Unveiled 2003

“Christen Sveaas”
by Anne-Karin Furunes

Christen Sveaas

The sculpture Christen Sveaas consists of plates of industrial lacquered and perforated aluminum. The starting point is a photograph, which – instead of being transferred to the substrate using paint – is turned into ”dots” (raster patterns) cut out of the plates. Therefore, the holes form the subject: A portrait of Christen Sveaas seen in half-profile. This technique, or style, is unique for Anne-Karin Furunes.

The artist has used a photo of Sveaas, interpreted it manually and with a computer, and then perforated the aluminum plates directly by means of hammer and sharpened gouges in different sizes. The portrait resembles a photograph, a painting or a sculpture. The portrait is divided into three freestanding columns. Each section emphasizes one or more sensory organs: The nose and mouth, one eye and finally an ear. The trinity underlines the portrayed model’s presence.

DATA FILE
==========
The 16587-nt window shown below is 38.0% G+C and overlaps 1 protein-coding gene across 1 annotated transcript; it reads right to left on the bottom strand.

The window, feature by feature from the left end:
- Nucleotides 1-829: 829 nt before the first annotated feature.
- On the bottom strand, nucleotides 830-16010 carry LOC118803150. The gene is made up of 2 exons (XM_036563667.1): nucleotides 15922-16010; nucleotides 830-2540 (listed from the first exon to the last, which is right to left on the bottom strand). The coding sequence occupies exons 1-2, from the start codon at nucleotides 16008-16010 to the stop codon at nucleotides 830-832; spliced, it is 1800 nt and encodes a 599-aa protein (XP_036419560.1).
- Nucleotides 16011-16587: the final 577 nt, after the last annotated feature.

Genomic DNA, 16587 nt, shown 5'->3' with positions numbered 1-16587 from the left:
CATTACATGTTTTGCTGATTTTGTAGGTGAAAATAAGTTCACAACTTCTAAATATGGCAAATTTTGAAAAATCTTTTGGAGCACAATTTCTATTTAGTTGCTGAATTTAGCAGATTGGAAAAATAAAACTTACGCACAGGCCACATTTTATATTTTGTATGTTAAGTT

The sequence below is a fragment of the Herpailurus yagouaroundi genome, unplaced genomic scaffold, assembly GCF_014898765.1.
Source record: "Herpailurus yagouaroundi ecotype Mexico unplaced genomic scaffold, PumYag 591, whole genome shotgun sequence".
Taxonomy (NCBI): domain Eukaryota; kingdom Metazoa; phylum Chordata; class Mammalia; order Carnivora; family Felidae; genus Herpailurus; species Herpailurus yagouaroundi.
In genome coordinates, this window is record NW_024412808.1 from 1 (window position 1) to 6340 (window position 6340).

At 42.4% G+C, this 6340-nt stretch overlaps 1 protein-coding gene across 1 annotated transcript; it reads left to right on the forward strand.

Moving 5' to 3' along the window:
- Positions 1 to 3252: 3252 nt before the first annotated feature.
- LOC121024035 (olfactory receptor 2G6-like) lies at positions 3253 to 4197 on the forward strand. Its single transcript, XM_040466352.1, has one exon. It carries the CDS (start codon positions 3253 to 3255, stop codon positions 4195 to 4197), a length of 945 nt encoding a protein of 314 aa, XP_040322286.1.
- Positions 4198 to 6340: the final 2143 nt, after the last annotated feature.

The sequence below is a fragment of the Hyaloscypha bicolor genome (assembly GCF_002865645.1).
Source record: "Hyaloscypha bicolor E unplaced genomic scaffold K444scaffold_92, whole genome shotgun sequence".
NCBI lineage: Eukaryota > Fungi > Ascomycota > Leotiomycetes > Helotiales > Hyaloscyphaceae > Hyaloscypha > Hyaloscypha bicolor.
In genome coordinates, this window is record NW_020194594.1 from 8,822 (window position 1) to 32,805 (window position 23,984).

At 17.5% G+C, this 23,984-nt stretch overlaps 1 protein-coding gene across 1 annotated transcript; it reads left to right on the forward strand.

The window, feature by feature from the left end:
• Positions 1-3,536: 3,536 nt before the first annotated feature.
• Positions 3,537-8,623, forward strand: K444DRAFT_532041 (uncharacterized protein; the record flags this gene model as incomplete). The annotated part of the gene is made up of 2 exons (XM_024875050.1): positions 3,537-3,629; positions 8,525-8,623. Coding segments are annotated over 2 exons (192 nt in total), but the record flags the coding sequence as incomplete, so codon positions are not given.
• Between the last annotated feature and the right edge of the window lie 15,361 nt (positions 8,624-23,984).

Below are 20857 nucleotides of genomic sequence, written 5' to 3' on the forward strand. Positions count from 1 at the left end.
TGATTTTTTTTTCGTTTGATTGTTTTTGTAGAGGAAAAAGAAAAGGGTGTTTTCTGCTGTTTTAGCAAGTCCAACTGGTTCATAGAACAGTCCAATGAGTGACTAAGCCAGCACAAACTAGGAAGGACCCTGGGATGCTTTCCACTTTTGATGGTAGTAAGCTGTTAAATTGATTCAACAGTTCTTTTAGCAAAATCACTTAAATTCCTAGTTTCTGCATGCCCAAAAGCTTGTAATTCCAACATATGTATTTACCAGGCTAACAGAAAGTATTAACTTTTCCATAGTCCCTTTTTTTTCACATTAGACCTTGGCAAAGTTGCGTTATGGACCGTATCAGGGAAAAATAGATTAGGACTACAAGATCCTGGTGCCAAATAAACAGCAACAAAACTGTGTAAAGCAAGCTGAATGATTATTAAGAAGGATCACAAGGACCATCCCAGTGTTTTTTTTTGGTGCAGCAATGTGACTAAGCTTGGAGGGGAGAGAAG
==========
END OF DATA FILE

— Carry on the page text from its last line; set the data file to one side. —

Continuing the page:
Because of the holes the perforated aluminum plates are partly translucent, which gives them a fleeting, poetic touch. The images almost dissolve when one gets too close, emphasizing the ephemeral and unstable. However, this does not prevent the sculpture, as a whole, from having a monumental, almost authoritarian character.

The portrait of Christen Sveaas is a gift to the museum’s initiator from his friends. It is also a homage to him for his will and effort to preserve a piece of Norway’s industrial history.